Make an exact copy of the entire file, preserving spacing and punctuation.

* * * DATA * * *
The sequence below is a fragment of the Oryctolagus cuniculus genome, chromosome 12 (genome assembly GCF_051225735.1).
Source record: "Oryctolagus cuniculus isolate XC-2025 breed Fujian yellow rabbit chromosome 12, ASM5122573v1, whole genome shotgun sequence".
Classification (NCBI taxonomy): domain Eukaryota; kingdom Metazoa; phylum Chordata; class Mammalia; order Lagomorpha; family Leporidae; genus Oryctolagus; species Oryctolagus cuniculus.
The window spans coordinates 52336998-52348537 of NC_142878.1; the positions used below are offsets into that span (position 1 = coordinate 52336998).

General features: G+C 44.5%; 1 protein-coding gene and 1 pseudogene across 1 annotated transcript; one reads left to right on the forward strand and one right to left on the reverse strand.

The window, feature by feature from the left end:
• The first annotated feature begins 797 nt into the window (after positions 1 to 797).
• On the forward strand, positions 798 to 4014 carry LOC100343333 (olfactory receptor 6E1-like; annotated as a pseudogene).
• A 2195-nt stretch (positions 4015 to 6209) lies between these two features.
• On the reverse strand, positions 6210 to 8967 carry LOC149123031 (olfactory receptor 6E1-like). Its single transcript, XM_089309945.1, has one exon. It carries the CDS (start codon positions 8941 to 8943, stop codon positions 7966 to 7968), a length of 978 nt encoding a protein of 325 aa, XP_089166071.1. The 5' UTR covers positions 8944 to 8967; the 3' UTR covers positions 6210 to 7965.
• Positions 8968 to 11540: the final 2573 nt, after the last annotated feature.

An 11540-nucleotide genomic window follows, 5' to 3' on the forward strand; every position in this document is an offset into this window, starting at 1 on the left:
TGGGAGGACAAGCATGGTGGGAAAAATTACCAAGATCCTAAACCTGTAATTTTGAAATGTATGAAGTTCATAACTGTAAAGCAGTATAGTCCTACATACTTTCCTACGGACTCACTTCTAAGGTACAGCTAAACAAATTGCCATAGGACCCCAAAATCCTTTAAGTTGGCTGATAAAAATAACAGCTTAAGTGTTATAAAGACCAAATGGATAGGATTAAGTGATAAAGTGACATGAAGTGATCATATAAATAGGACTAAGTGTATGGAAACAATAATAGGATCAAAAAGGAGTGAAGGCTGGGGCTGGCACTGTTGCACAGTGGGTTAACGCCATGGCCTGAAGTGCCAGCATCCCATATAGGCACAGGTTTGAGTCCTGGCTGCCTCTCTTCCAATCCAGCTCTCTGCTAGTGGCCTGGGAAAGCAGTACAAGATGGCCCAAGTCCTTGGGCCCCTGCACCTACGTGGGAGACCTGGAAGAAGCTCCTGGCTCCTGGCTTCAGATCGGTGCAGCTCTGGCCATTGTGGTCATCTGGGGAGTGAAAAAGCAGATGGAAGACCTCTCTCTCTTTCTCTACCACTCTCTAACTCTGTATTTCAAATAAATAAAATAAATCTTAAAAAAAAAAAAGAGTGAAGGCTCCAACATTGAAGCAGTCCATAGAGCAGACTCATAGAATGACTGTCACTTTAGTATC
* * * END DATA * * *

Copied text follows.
The sequence below is a fragment of the Oryctolagus cuniculus genome, chromosome 12 (genome assembly GCF_051225735.1).
Source record: "Oryctolagus cuniculus isolate XC-2025 breed Fujian yellow rabbit chromosome 12, ASM5122573v1, whole genome shotgun sequence".
Classification (NCBI taxonomy): domain Eukaryota; kingdom Metazoa; phylum Chordata; class Mammalia; order Lagomorpha; family Leporidae; genus Oryctolagus; species Oryctolagus cuniculus.
The window spans coordinates 52336998-52348537 of NC_142878.1; the positions used below are offsets into that span (position 1 = coordinate 52336998).

General features: G+C 44.5%; 1 protein-coding gene and 1 pseudogene across 1 annotated transcript; one reads left to right on the forward strand and one right to left on the reverse strand.

The window, feature by feature from the left end:
• The first annotated feature begins 797 nt into the window (after positions 1 to 797).
• On the forward strand, positions 798 to 4014 carry LOC100343333 (olfactory receptor 6E1-like; annotated as a pseudogene).
• A 2195-nt stretch (positions 4015 to 6209) lies between these two features.
• On the reverse strand, positions 6210 to 8967 carry LOC149123031 (olfactory receptor 6E1-like). Its single transcript, XM_089309945.1, has one exon. It carries the CDS (start codon positions 8941 to 8943, stop codon positions 7966 to 7968), a length of 978 nt encoding a protein of 325 aa, XP_089166071.1. The 5' UTR covers positions 8944 to 8967; the 3' UTR covers positions 6210 to 7965.
• Positions 8968 to 11540: the final 2573 nt, after the last annotated feature.

An 11540-nucleotide genomic window follows, 5' to 3' on the forward strand; every position in this document is an offset into this window, starting at 1 on the left:
TGGGAGGACAAGCATGGTGGGAAAAATTACCAAGATCCTAAACCTGTAATTTTGAAATGTATGAAGTTCATAACTGTAAAGCAGTATAGTCCTACATACTTTCCTACGGACTCACTTCTAAGGTACAGCTAAACAAATTGCCATAGGACCCCAAAATCCTTTAAGTTGGCTGATAAAAATAACAGCTTAAGTGTTATAAAGACCAAATGGATAGGATTAAGTGATAAAGTGACATGAAGTGATCATATAAATAGGACTAAGTGTATGGAAACAATAATAGGATCAAAAAGGAGTGAAGGCTGGGGCTGGCACTGTTGCACAGTGGGTTAACGCCATGGCCTGAAGTGCCAGCATCCCATATAGGCACAGGTTTGAGTCCTGGCTGCCTCTCTTCCAATCCAGCTCTCTGCTAGTGGCCTGGGAAAGCAGTACAAGATGGCCCAAGTCCTTGGGCCCCTGCACCTACGTGGGAGACCTGGAAGAAGCTCCTGGCTCCTGGCTTCAGATCGGTGCAGCTCTGGCCATTGTGGTCATCTGGGGAGTGAAAAAGCAGATGGAAGACCTCTCTCTCTTTCTCTACCACTCTCTAACTCTGTATTTCAAATAAATAAAATAAATCTTAAAAAAAAAAAAGAGTGAAGGCTCCAACATTGAAGCAGTCCATAGAGCAGACTCATAGAATGACTGTCACTTTAGTATC